enemy in confusion. The Thirty-seventh New York Volunteers, Colonel Hayman, charged a rebel regiment and broke it into confusion. The Fifth Michigan again fought as usual. Major Fairbanks, its only field officer, was here badly wounded. The Third Michigan was with the Second Brigade and the Second Michigan was with the First Brigade. They behaved as Michigan soldiers always do-well. None flinched. At the battle of Malvern Hill my brigade was exposed to the shot and shell from morning till night. Notwithstanding many were killed and wounded, the regiments maintained the most perfect order.
I have to make honorable mention of Captain Wilson, my acting assistant adjutant-general; also Lieutenants Freeman and Greenhalgh. They were active in carrying out my wishes during the battles mentioned. Lieutenant Greenhalgh led the Twenty-fourth Regiment New York Volunteers, of General Burns' command, gallantly into the fight, repulsing the enemy and capturing a stand of rebel colors at one of the most critical periods of the fight. All my company officers behaved well. I have no fault to find with any. For the particulars ones who distinguished themselves more than others I respectfully refer you to the regimental reports.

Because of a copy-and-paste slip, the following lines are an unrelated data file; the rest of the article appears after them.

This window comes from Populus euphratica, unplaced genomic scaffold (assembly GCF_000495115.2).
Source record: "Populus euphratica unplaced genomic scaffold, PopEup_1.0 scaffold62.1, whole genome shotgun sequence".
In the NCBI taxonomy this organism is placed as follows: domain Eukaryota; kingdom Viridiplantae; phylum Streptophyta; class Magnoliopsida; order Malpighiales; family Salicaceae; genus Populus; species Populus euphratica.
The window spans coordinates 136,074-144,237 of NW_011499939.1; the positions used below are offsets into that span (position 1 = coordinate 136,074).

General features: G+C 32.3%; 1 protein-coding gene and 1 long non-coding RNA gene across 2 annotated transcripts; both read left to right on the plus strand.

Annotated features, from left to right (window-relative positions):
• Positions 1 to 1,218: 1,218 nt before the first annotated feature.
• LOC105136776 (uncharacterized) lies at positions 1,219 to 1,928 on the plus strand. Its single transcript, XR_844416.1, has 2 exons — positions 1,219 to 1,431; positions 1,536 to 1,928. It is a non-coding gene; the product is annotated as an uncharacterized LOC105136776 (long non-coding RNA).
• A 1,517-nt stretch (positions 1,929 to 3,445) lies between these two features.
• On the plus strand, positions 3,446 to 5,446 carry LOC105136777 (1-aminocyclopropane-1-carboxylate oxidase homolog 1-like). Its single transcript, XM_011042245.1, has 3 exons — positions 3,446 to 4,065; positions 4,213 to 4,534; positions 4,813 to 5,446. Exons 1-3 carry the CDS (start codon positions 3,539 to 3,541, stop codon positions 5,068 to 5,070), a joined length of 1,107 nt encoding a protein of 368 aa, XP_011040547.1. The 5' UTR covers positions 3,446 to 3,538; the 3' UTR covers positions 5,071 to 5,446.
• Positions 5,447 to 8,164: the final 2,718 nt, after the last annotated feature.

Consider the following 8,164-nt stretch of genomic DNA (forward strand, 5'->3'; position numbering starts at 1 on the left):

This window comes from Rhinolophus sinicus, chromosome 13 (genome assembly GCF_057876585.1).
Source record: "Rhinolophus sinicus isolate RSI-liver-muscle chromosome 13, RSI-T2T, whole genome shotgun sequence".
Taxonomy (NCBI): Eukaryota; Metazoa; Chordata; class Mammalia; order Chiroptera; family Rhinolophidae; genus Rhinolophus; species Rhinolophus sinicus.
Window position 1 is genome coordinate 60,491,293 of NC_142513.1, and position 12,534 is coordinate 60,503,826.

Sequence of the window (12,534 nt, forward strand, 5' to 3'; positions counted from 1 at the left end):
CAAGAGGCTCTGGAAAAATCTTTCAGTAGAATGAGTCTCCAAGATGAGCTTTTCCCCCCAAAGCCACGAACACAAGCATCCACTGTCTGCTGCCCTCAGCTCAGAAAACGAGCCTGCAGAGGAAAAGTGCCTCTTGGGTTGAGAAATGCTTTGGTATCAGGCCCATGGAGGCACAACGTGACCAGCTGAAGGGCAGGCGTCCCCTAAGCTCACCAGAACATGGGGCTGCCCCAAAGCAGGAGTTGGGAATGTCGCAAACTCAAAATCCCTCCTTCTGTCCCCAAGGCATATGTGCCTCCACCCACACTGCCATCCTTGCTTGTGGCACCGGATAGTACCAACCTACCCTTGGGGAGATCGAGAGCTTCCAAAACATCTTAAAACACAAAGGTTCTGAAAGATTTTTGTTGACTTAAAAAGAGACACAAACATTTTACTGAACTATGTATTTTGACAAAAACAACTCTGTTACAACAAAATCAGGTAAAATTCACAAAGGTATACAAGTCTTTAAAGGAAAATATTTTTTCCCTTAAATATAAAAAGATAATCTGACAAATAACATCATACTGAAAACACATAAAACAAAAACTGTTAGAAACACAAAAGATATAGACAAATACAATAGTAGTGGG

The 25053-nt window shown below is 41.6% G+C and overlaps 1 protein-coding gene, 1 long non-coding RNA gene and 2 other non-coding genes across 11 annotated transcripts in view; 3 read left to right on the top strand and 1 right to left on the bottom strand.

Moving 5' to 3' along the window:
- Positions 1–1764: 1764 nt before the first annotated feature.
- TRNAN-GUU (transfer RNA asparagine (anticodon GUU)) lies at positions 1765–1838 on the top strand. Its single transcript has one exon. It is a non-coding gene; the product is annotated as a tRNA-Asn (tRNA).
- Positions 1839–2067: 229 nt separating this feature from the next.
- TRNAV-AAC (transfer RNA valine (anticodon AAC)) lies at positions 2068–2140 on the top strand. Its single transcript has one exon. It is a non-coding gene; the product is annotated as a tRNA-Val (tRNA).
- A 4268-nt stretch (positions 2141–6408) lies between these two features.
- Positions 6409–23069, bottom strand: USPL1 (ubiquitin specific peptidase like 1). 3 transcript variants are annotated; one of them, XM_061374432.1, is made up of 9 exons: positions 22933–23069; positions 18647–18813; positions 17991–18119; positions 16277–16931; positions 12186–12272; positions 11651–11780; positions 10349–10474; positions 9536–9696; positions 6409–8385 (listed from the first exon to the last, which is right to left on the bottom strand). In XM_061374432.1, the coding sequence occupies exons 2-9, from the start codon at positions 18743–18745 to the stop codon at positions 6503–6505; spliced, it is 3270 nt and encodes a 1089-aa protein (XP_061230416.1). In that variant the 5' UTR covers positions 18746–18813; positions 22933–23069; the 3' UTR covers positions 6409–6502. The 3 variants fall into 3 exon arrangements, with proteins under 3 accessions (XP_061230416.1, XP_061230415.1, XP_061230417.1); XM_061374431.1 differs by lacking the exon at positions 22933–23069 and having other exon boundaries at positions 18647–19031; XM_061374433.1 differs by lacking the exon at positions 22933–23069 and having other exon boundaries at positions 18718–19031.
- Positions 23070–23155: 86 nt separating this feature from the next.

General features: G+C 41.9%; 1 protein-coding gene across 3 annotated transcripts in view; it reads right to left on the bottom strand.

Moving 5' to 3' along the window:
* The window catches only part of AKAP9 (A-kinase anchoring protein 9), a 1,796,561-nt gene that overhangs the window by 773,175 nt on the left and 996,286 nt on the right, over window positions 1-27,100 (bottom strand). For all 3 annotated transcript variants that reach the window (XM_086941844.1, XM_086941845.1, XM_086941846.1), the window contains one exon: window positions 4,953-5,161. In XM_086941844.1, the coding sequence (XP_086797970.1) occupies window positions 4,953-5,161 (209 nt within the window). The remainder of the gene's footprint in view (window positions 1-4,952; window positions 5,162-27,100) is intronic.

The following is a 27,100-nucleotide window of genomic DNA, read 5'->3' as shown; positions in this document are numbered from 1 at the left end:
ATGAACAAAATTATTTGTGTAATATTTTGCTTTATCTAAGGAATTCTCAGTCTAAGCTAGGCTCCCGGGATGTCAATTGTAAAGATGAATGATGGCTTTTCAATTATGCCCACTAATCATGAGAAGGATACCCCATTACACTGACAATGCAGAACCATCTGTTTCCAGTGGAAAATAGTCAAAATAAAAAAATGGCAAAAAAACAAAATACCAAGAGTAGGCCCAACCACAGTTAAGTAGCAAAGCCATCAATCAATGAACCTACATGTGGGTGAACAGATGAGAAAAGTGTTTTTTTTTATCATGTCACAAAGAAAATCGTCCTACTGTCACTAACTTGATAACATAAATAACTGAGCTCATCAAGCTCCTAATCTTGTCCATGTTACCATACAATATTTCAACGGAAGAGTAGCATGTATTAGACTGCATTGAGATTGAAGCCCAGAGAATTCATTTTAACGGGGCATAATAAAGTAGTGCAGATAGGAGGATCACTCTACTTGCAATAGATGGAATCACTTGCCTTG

Respectfully, your obedient servant,
H. G. BERRY,
Brigadier-General, Commanding Brigade.
Captain W. G. STURGES.
No. 73. Report of Major Louis Dillman,
Second Michigan Infantry, of the engagement at Oak Grove, or King's School-House.
CAMP OF SECOND REGIMENT MICHIGAN INFANTRY, June 27, 1862.
CAPTAIN: In obedience to orders from brigade headquarters, received in the morning of June 25, I left camp at 7 a.m. on Sunday to relieve the Thirty-seventh New York, then on picket in the woods to the left of General Hooker's line of pickets. Soon after leaving camp I was joined by two companies of the First New York, that were to act as a reserve to the Second Michigan Regiment. By order of Brigadier-General Hooker's line of pickets. Soon after leaving camp I was joined by two companies of the First New York, that were to act as a reserve to the Second Michigan Regiment. By order of Brigadier-General Berry I deployed three companies of my regiment as skirmishers on the old picket line, with instructions to advance the right of the line just fast enough to keep up a connection with the skirmishers of the Third Maine, who were deployed to the right of my line. The two regiments becoming separated, a company of the Third Michigan was thrown onto the line, to form a connection on the right with the Third Maine and on the left with the Second Michigan. The line was now formed, but was left very crooked. On the 26th I straightened the line, and as now placed the pickets are about half a mile in advance of the line as we found it on the morning of the 25th. I would further report that there has been no unusual movement or noise observed on our front while on this tour of picket duty. I was relieved this morning by Colonel Hayman, Thirty-seventh New York.
Your obedient servant,
Major, Commanding Second Regiment Michigan Volunteers.
[Captain G. W. WILSON,
Asst. Adjt. General, Third Brigade, Third Div., Third Corps.]